With trailer, Tesla Model X keeps 70% of EV range

Electric SUV Tesla Model X can still scamper with a trailer on the back.

Lord have mercy on the poor soul who gets smoked by a Tesla Model X towing a 2,300-pound trailer. Truth is, it could happen to almost any of us, as the electric SUV can still hustle with an extra axle or two hanging off the back, according to trailer maker Bowlus. Apparently, the Model X maintains most of its single-charge range in highway driving, too.

Bowlus posted a video (above) of Model X owner Jack Bowers towing a Bowlus Road Chief, which looks a lot like an Airstream trailer. The trailer weighs 2,300 pounds and is 24 feet long.

No matter, though, as the Tesla still goes from 0 to 60 miles per hour in a tidy 5.5 seconds. For the greener ones among us, the Model X was also able to retain about 70-percent of its EPA-rated 257-mile single-charge range while towing the trailer at highway cruising speed (OK, a more sedate cruising speed of 50 to 55 miles per hour).

Tesla has long touted the SUV's towing ability. In fact, the California-based automaker said in late 2014 that the Model X would be the first all-electric vehicle to have any sort of towing capacity. That boast makes sense, as we haven't seen a whole lot of Nissan Leaf EVs with trailer hitches on the back.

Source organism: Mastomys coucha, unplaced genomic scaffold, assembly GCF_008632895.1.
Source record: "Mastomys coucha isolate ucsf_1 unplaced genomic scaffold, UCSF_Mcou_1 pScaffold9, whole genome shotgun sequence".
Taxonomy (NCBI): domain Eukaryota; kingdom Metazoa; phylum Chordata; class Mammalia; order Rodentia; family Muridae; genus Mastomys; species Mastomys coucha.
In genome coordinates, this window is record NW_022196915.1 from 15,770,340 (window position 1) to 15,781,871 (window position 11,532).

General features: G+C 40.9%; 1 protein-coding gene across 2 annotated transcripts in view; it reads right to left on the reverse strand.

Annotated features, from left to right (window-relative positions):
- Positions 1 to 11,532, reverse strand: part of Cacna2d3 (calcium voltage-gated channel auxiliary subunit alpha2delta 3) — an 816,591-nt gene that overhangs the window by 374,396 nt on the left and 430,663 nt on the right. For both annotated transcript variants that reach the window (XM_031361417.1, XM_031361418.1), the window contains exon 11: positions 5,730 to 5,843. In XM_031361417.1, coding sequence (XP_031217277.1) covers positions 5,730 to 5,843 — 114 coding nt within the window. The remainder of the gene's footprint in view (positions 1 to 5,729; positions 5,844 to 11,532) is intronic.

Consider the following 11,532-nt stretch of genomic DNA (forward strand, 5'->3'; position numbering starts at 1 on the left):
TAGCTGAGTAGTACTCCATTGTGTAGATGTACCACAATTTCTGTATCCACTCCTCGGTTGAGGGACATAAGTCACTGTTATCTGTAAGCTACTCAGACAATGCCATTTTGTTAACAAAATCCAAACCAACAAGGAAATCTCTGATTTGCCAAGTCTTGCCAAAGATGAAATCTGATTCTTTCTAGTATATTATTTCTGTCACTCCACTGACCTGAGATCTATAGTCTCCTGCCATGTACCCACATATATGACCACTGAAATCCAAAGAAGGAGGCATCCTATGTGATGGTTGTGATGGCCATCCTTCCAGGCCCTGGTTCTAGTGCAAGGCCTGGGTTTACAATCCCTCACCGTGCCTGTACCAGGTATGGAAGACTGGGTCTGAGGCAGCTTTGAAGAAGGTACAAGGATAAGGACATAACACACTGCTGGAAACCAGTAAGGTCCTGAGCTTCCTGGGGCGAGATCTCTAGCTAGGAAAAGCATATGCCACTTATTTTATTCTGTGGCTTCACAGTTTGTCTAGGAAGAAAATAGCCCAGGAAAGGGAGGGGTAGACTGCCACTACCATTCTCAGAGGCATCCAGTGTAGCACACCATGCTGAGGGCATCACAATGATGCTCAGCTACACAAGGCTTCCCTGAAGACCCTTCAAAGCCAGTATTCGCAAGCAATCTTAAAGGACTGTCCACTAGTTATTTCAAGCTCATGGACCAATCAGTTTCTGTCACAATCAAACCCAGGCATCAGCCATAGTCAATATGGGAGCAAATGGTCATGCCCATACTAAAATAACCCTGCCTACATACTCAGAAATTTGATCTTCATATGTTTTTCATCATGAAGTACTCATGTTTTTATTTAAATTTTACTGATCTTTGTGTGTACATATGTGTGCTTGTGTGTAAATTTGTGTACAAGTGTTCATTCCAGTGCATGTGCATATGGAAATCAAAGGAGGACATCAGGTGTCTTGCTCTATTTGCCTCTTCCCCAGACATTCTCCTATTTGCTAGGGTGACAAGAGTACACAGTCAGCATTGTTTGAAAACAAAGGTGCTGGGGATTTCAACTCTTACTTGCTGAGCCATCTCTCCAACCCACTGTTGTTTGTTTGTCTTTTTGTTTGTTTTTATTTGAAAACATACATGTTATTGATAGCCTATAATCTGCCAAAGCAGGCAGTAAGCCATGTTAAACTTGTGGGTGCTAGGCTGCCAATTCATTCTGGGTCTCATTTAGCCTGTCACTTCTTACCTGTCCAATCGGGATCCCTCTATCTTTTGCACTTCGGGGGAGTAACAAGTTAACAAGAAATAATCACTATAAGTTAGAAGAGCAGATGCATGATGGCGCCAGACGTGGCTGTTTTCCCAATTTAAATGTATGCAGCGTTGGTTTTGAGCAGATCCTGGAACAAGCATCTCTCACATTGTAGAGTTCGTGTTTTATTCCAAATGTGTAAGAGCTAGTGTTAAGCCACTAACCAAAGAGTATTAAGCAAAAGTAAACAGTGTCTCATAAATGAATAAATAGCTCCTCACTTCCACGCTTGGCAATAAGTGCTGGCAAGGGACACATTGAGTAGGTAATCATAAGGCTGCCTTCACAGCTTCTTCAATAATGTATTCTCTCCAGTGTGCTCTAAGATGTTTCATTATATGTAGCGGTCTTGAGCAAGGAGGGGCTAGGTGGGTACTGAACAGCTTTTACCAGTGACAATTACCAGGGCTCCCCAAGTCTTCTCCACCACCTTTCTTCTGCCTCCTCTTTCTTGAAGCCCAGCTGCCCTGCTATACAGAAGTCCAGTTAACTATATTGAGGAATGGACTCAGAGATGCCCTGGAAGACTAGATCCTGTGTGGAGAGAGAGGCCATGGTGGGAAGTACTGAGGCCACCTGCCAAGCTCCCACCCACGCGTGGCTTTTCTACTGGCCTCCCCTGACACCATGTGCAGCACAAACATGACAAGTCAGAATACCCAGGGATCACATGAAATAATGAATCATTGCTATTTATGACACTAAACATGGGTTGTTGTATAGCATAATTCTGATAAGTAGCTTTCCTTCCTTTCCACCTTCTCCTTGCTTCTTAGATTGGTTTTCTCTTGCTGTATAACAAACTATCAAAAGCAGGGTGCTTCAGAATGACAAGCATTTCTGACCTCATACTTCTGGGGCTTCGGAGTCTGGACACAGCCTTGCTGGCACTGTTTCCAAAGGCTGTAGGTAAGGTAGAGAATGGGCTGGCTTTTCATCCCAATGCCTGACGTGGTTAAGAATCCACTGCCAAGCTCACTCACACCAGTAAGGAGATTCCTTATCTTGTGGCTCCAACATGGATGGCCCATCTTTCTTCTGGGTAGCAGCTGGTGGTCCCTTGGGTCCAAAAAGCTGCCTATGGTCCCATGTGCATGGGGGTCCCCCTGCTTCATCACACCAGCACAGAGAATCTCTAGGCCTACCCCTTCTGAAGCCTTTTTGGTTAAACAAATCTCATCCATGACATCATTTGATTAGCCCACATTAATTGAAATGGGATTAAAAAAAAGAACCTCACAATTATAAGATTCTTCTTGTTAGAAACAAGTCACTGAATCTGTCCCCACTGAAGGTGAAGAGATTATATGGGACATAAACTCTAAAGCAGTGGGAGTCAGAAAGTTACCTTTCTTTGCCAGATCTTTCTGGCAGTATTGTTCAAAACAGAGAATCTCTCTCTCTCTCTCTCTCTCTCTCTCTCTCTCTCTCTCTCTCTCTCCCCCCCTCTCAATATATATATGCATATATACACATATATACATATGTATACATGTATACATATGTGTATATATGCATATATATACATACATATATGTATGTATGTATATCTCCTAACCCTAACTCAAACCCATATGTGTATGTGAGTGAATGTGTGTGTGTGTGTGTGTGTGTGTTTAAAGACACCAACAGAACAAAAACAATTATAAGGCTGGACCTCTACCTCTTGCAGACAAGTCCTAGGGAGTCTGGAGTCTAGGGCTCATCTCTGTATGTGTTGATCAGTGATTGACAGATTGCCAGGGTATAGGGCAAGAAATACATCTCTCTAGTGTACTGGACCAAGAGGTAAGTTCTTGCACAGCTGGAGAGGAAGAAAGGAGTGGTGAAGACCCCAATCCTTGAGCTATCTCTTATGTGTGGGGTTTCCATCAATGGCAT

The Tesla Model X's towing capacity has already been documented here. Last month, we posted a video of an Alfa Romeo 4C drag-racing against a Model X, one that was towing another Alfa Romeo 4C. And the race was pretty close. Gotta love that instant torque.

Despite the towing feature, first-quarter sales for the Model X were less than expected. In fact, the Model X moved 2,400 units during the first quarter, when sales were hampered by supply issues. Tesla says it will straighten things out and start making as many as 1,000 units a week.

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